Weekend Review Special The Light-bringer: A Tribute to Imagineer Marty Sklar (1934-2017) " 'I want to talk to somebody, only my head is muddled.' 'Shall I fetch a glass of wine?' 'No, Tom. Sit down and try to listen. Lift these chessmen off the stool. Can you understand things, when they are said?' 'Yes, my lord. I am good at understanding.' 'Could you understand if I asked you not to fight tomorrow?' 'I should want to fight', it said shortly. 'Everybody wants to fight, Tom, but nobody knows why. Suppose I were to ask you not to fight, as a special favour to the King? Would you do that?' 'I should do what I was told.' 'Listen, then. Sit for a minute and I will tell you a story. I am a very old man, Tom, and you are young. When you are old, you will be able to tell what I have told tonight, and I want you to do that. Do you understand this want?' 'Yes, sir. I think so.' 'Put it like this. There was a King once, called King Arthur. That is me. When he came to the throne of England, he found that all the kings and barons were fighting against each other like madmen, and, as they could afford to fight in expensive suits of armour, there was practically nothing which could stop them from doing as they pleased. They did a lot of bad things, because they lived by force. Now this King had an idea, and the idea was that force ought not to be used, if it were used at all, on behalf of justice, not on its own account. Follow this, young boy. He thought that if he could get his barons fighting for truth, and to help weak people, and to redress wrongs, then their fighting might not be such a bad thing as it once used to be. So he gathered together all the true and kindly people that he knew, and he dressed them in armour, and set them down, at a Round Table. There were a hundred and fifty of them in the happy days, and King Arthur loved his table with all his heart. He was prouder of it than he was of his own dear wife, and for many years his knights went about killing ogres, and reducing damsels and saving poor prisoners, and trying to set the world to rights. That was the King's idea.' 'I think it was a great idea, my lord.' 'It was, and it was not. God knows.' 'What happened to the King in the end?' asked the child, when the story seemed to have dried up. 'For some reason, things went wrong. The Table split into factions, a bitter war began, and all were killed.' 'No,' he said, 'not all. The King won. We shall win.' Arthur smiled vaguely and shook his head. He would have nothing but the truth. 'Everybody was killed,' he repeated, 'except a certain page. I know what I am talking about.' 'My lord?' 'This page was called young Tom of Newbold Revell near Warwick, and the old King sent him off before the battle, upon pain of dire disgrace. You see, the King wanted there to be somebody left, who would remember their famous idea. He wanted badly that Tom should go back to Newbold Revell, where he could grow into a man and live his new life in Warwickshire peace-- and he wanted him to tell everybody who would listen about this ancient idea, which both of them once thought good. Do you think you could do that, Thomas, to please the King?' The child said, with the pure eyes of absolute truth:'I would do anything for King Arthur.' 'That's a brave fellow. Now listen, man. Don't get these legendary people muddled up. It is I who tell you about my Idea. It is i who am going to command you to take your horse to Warwickshire at once, and not to fight with your bow tomorrow at all. Do you understand all this?' 'Yes, King Arthur.' 'Will you promise to be careful of yourself afterward? Will you try to remember that you are a king of vessel to carry on the idea, when things go wrong, and that the whole hole depends on you alive?' 'I will.' 'It seems selfish of me to use you for it.' 'It is an honour for your poor page, my lord.' 'Thomas, my idea of those knights was a sort of candle, like these ones here. I have carried it for many years with a hand to shield it from the wind. It has flickered often. I am giving you that candle now-- you won't let it out?' 'It will burn.'" ---"The Once and Future King" Like the old King Arthur and young Tom of Warwickshire, Walt Disney gave a light to a young Marty Sklar. New Brunswick, New Jersey native Sklar began his Disney career during his UCLA studies as a copy writer for "The Disneyland News" in 1955. He rose through the ranks and joined WED Enterprises in 1961 as one of Walt's right hand men alongside the likes of John Hench and Dick Irvine. Mommy working so closely with Walt and his Imagineers he learned so much. How to marshal so many talented people across different disciplines and ways of thinking towards a common goal. How to encourage that same talent to continue to grow and learn. And most importantly for his future, how to find and bring new talented people into the fold. Marty got to see first hand how much Walt had changed Disneyland since opening day in '55. Many things came and went, but it was always, truly for the better. Walt asked Marty to write a script for a presentation he would give about his "Florida Project"; Disney World featuring a new progressive city of the future called E.P.C.O.T.. This was the point when the light was passed to Marty. And like that, Walt was gone. E.P.C.O.T., the city, was never truly realized, but in EPCOT Center the vision and beliefs that had shaped E.P.C.O.T. found their way into a space that showcases the sciences and their applied uses through technology and the arts, history, and culture from people around the world in a celebration of our common humanity. Marty was the guiding hand for this ambitious project for the then tiny Walt Disney Productions. Through a period of creative decline in other branches of the Disney organization, he helped nurture a generation of Imagineers that would go on to do great things in the coming decades. It was Marty's impassioned advocacy to Michael Eisner and Frank Wells, two executives unfamiliar with themed entertainment, at the start of their tenure that saved WED from the chopping block. The newly christened WDI channeled the energy unleashed in the 80's and early 90's to build the Star Tours, four new EPCOT Center pavilions, The Disney-MGM Studios, Splash Mountain, Euro Disneyland, Twilight Zone: Tower of Terror, Disney's Animal Kingdom, Pooh's Hunny Hunt, Tokyo DisneySea, Disney's California Adventure, Walt Disney Studios Paris, and Hong Kong Disneyland with a couple dozen hotels too. It was a time when WDI created attractions, parks and hotels that lived up to Walt's high standards, even exceeded them in a handful of cases. Regrettably, this was not meant to last. Marty and the Imagineers would come to interact with more new executives. These folks, many of whom had little respect or love for themed entertainment and even less serious experience with it, didn't listen like Michael and Frank had in '84. They sought to make the timeless 'hip and edgy', to look down on the intelligence and built up goodwill of their guests. Walt had always made sure his supervisors and Imagineers knew the parks from a guest's eye view, the new crop preferred their air conditioned office and VIP treatment when in the parks. As the ambition of Disney theme park plans reduced in scope and quality, Imagineers were laid off and those who remained were pitted against each other as they were pulled between creating projects that lived up to the Disney legacy and the executives' priorities de jour. Successive generations have been introduced to a increasingly diminished Disney theme park experience. Yet the light makes its way in the increasing darkness. Throughout his tenure at WED/WDI, in good times and bad, Marty Sklar strived to protect the light that Walt had entrusted to him. To best protect the light, he shared it. Under his leadership as WDI President, Imagineering has developed new talent and inspired generations of children to one day pursue their dreams and join their ranks. Though they may be the butt of many a joke about all the art of unbuilt attractions they contain, the Walt Disney Imagineering coffee table books, as wells as the ones Marty wrote or contributed to himself, keep the spirit of Imagineering alive, even as it has waned in the Iger years. Particularly in those years, Marty would toe the PR line of day with the hackneyed Waltisms like "Disneyland will never be finished" thoughtless executives used to make major detrimental changes to the parks. Marty understood the political game and would make statements against everything he believed, in public, but he did it to protect WDI. He did it because he knew far too many of Disney's recent projects were not Disney calibre, but they were supervised by many of the Imagineers he and his generation had mentored and were capable of Disney calibre work. He also knew that if he didn't follow the talking points, he wouldn't meet so many of you who are reading this, the students, young and old, who aspire to be Imagineers and the fans who have fought, in their small, but profoundly meaningful way, to preserve the light. For Marty that's what mattered more than anything. We, current and former Imagineers, cast members, executives and fans, have to keep the light now. It is beautiful and precious, yet it can build magic kingdoms, a spaceship earth, a tree of life, many, many mountains, and a galaxy far, far away. It can let us escape, if briefly, from our everyday concerns and create precious memories with our loved ones and teach us more about ourselves and the world around us. It can take us anywhere and we've only just begun to understand and use this medium in the sixty two short years since Disneyland first opened. However, it is increasingly vulnerable; it can be snuffed out. Snuffed out by those who shallow, greedy, and vain and don't appreciate the legacy which they have been entrusted with. Those who lie because a higher paycheck and fancier title are in their sight. Those who are indifferent to the rich history of the Walt Disney Company and the power and potential of themed entertainment as an art form. We have the power to protect the light and we need to spread it to more people, younger generations that have yet encountered it. We can change things. Things can and should get better. When that day comes, and it will, they'll ask, "what took 'em so long?" As per the wishes of the Sklar family, in lieu of flowers, donations can be made in Marty's name to Ryman Arts, a Los Angeles based organization that teaches the fine arts to high school students tuition free. Essential Reading: Walt Disney World Background and Philosophy by Marty Sklar http://stars.library.ucf.edu/cgi/viewcontent.cgi?article=1159&context=buzzprice Preserved for public access by the Buzz Price Archive at the University of Central Florida, this internal document explains the company's thinking as it set out to build the first phase of the Walt Disney World project.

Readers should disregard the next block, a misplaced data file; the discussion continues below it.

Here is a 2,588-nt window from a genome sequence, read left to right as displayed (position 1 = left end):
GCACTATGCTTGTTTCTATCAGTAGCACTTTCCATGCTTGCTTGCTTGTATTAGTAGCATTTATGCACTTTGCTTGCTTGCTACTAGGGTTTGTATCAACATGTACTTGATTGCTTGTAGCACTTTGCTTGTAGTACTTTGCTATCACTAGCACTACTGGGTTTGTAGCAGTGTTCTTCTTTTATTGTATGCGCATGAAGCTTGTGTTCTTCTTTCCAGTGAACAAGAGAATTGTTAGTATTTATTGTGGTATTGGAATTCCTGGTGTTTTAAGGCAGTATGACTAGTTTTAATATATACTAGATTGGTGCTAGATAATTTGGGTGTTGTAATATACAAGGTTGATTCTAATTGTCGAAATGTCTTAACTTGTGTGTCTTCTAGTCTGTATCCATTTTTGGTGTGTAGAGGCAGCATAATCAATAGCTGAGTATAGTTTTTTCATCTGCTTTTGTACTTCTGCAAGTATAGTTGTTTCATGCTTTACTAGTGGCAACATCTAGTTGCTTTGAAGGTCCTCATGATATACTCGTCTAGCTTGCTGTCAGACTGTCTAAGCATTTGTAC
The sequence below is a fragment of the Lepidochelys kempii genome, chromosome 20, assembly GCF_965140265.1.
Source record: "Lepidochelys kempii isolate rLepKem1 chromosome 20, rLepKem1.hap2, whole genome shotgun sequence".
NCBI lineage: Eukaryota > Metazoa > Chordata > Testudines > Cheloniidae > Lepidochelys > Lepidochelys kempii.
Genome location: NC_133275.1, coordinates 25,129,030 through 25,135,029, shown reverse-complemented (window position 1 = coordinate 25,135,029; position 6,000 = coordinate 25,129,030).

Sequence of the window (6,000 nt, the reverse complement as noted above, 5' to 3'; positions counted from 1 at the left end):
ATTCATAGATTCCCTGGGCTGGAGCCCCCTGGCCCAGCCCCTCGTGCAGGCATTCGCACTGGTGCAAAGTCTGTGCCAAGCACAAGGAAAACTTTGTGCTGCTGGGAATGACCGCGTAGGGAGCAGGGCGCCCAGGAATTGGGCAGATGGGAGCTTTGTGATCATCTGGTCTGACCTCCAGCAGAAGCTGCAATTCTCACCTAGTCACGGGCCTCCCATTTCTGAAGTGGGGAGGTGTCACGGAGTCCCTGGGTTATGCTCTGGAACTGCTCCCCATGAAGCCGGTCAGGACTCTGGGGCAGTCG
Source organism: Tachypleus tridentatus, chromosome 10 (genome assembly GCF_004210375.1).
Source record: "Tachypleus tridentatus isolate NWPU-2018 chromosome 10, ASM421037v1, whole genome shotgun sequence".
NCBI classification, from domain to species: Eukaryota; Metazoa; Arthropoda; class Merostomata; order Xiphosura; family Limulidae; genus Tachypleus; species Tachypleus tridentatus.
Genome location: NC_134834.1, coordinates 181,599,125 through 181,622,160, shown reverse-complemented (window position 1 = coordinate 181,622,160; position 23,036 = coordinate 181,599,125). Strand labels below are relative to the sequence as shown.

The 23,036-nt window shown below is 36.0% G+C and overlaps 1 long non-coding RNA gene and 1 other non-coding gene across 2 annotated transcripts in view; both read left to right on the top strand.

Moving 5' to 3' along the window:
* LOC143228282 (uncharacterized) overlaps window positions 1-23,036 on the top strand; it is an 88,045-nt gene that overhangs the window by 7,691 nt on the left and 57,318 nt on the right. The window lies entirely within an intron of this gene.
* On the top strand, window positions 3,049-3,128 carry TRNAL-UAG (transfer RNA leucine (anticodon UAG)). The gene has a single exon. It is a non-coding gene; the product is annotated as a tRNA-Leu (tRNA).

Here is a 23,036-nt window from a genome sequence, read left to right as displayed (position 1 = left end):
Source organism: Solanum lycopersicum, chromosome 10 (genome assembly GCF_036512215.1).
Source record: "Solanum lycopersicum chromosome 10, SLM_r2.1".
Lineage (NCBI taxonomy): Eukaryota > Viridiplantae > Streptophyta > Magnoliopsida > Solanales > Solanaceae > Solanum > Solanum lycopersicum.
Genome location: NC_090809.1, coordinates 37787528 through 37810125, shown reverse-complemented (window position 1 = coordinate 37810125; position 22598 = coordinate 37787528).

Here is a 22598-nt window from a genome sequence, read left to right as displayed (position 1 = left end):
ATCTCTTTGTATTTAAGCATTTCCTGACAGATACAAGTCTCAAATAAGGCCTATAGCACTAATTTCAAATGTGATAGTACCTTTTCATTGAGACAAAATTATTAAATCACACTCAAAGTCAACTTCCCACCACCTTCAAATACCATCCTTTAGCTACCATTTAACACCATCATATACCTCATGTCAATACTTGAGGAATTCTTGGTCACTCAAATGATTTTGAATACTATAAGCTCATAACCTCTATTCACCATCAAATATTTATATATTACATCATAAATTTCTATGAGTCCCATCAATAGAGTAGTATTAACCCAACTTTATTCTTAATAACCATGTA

Monorail MikeJul 31, 2017

Marty's personal response to a fan of the Carousel of Progress showed what a great guy he was and what an amazing career he had. You can read the letter at the link below. http://www.bigfloridacountry.com/carouselofprogress/a_letter_from_martin_a.htm

StevekJul 31, 2017

Twist it however you want in your mind...I know you have a grudge against him because of his support of the POC change...but when people say "remembering," they typically mean offer their condolences versus tapdancing on his grave. But hey, whatever makes you sleep better at night.

Figments FriendJul 31, 2017

This is a moving photo in some respects for me. Thanks for doing this. :) -